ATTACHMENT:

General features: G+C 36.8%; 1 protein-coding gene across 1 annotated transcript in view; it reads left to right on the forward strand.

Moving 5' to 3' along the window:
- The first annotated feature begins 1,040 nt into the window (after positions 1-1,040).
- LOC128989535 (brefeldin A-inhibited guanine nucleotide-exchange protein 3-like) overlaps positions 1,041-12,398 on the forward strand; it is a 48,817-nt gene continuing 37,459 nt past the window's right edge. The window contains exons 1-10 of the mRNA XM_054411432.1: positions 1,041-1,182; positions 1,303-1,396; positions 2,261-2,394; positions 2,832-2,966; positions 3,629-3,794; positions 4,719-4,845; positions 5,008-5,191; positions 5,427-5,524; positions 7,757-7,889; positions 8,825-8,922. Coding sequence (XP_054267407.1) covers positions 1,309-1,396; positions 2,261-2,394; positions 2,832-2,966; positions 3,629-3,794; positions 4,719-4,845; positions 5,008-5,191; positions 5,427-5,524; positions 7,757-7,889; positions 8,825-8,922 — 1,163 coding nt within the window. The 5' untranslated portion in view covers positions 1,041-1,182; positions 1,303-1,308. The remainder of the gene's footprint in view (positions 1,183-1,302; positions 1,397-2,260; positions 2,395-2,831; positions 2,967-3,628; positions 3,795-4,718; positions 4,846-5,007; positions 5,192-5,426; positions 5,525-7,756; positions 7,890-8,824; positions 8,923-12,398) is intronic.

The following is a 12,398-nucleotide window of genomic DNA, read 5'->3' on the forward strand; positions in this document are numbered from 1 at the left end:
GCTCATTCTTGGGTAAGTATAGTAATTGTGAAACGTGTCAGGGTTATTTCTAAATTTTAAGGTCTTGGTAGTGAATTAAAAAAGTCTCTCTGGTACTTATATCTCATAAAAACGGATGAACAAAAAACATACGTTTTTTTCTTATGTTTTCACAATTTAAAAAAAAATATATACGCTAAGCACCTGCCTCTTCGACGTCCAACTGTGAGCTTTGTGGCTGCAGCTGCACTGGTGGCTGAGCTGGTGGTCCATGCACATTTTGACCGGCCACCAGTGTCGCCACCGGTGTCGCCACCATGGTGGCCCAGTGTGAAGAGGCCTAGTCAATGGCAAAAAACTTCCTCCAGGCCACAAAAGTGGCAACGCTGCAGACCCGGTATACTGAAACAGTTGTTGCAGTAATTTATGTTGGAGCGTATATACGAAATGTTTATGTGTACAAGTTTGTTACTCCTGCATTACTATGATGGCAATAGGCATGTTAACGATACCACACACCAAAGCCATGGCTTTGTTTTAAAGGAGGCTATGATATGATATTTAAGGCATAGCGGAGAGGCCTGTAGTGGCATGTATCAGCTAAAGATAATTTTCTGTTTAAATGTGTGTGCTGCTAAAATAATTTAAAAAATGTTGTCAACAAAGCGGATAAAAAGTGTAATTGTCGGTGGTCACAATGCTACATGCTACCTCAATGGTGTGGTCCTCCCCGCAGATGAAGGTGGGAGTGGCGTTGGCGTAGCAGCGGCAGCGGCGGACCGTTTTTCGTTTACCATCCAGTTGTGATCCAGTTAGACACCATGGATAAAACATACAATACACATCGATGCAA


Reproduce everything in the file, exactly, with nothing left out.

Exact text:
General features: G+C 36.8%; 1 protein-coding gene across 1 annotated transcript in view; it reads left to right on the forward strand.

Moving 5' to 3' along the window:
- The first annotated feature begins 1,040 nt into the window (after positions 1-1,040).
- LOC128989535 (brefeldin A-inhibited guanine nucleotide-exchange protein 3-like) overlaps positions 1,041-12,398 on the forward strand; it is a 48,817-nt gene continuing 37,459 nt past the window's right edge. The window contains exons 1-10 of the mRNA XM_054411432.1: positions 1,041-1,182; positions 1,303-1,396; positions 2,261-2,394; positions 2,832-2,966; positions 3,629-3,794; positions 4,719-4,845; positions 5,008-5,191; positions 5,427-5,524; positions 7,757-7,889; positions 8,825-8,922. Coding sequence (XP_054267407.1) covers positions 1,309-1,396; positions 2,261-2,394; positions 2,832-2,966; positions 3,629-3,794; positions 4,719-4,845; positions 5,008-5,191; positions 5,427-5,524; positions 7,757-7,889; positions 8,825-8,922 — 1,163 coding nt within the window. The 5' untranslated portion in view covers positions 1,041-1,182; positions 1,303-1,308. The remainder of the gene's footprint in view (positions 1,183-1,302; positions 1,397-2,260; positions 2,395-2,831; positions 2,967-3,628; positions 3,795-4,718; positions 4,846-5,007; positions 5,192-5,426; positions 5,525-7,756; positions 7,890-8,824; positions 8,923-12,398) is intronic.

The following is a 12,398-nucleotide window of genomic DNA, read 5'->3' on the forward strand; positions in this document are numbered from 1 at the left end:
GCTCATTCTTGGGTAAGTATAGTAATTGTGAAACGTGTCAGGGTTATTTCTAAATTTTAAGGTCTTGGTAGTGAATTAAAAAAGTCTCTCTGGTACTTATATCTCATAAAAACGGATGAACAAAAAACATACGTTTTTTTCTTATGTTTTCACAATTTAAAAAAAAATATATACGCTAAGCACCTGCCTCTTCGACGTCCAACTGTGAGCTTTGTGGCTGCAGCTGCACTGGTGGCTGAGCTGGTGGTCCATGCACATTTTGACCGGCCACCAGTGTCGCCACCGGTGTCGCCACCATGGTGGCCCAGTGTGAAGAGGCCTAGTCAATGGCAAAAAACTTCCTCCAGGCCACAAAAGTGGCAACGCTGCAGACCCGGTATACTGAAACAGTTGTTGCAGTAATTTATGTTGGAGCGTATATACGAAATGTTTATGTGTACAAGTTTGTTACTCCTGCATTACTATGATGGCAATAGGCATGTTAACGATACCACACACCAAAGCCATGGCTTTGTTTTAAAGGAGGCTATGATATGATATTTAAGGCATAGCGGAGAGGCCTGTAGTGGCATGTATCAGCTAAAGATAATTTTCTGTTTAAATGTGTGTGCTGCTAAAATAATTTAAAAAATGTTGTCAACAAAGCGGATAAAAAGTGTAATTGTCGGTGGTCACAATGCTACATGCTACCTCAATGGTGTGGTCCTCCCCGCAGATGAAGGTGGGAGTGGCGTTGGCGTAGCAGCGGCAGCGGCGGACCGTTTTTCGTTTACCATCCAGTTGTGATCCAGTTAGACACCATGGATAAAACATACAATACACATCGATGCAA